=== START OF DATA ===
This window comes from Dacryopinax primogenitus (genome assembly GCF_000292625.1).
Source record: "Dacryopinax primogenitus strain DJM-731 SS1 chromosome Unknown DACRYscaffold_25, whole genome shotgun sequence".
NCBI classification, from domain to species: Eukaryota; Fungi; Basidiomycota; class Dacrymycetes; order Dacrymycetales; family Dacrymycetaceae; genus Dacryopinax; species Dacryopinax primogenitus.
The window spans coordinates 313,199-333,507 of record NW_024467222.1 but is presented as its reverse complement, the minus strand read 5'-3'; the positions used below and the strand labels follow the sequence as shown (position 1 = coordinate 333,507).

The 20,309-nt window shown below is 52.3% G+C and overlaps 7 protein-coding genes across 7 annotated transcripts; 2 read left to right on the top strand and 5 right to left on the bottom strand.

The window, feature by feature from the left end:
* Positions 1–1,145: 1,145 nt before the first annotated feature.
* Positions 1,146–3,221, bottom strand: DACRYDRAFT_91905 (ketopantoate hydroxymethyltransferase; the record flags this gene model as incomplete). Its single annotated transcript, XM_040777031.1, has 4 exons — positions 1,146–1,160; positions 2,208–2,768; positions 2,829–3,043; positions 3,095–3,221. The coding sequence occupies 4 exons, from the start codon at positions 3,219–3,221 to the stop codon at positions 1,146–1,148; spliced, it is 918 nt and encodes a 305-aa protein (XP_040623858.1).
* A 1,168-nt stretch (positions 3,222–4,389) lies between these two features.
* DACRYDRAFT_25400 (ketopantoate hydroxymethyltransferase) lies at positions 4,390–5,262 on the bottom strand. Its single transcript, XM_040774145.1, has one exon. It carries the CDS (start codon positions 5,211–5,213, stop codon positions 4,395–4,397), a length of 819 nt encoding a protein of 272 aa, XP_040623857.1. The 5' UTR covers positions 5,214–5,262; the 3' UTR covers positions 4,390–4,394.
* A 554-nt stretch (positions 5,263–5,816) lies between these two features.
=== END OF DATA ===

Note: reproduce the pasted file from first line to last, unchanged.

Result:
This window comes from Dacryopinax primogenitus (genome assembly GCF_000292625.1).
Source record: "Dacryopinax primogenitus strain DJM-731 SS1 chromosome Unknown DACRYscaffold_25, whole genome shotgun sequence".
NCBI classification, from domain to species: Eukaryota; Fungi; Basidiomycota; class Dacrymycetes; order Dacrymycetales; family Dacrymycetaceae; genus Dacryopinax; species Dacryopinax primogenitus.
The window spans coordinates 313,199-333,507 of record NW_024467222.1 but is presented as its reverse complement, the minus strand read 5'-3'; the positions used below and the strand labels follow the sequence as shown (position 1 = coordinate 333,507).

The 20,309-nt window shown below is 52.3% G+C and overlaps 7 protein-coding genes across 7 annotated transcripts; 2 read left to right on the top strand and 5 right to left on the bottom strand.

The window, feature by feature from the left end:
* Positions 1–1,145: 1,145 nt before the first annotated feature.
* Positions 1,146–3,221, bottom strand: DACRYDRAFT_91905 (ketopantoate hydroxymethyltransferase; the record flags this gene model as incomplete). Its single annotated transcript, XM_040777031.1, has 4 exons — positions 1,146–1,160; positions 2,208–2,768; positions 2,829–3,043; positions 3,095–3,221. The coding sequence occupies 4 exons, from the start codon at positions 3,219–3,221 to the stop codon at positions 1,146–1,148; spliced, it is 918 nt and encodes a 305-aa protein (XP_040623858.1).
* A 1,168-nt stretch (positions 3,222–4,389) lies between these two features.
* DACRYDRAFT_25400 (ketopantoate hydroxymethyltransferase) lies at positions 4,390–5,262 on the bottom strand. Its single transcript, XM_040774145.1, has one exon. It carries the CDS (start codon positions 5,211–5,213, stop codon positions 4,395–4,397), a length of 819 nt encoding a protein of 272 aa, XP_040623857.1. The 5' UTR covers positions 5,214–5,262; the 3' UTR covers positions 4,390–4,394.
* A 554-nt stretch (positions 5,263–5,816) lies between these two features.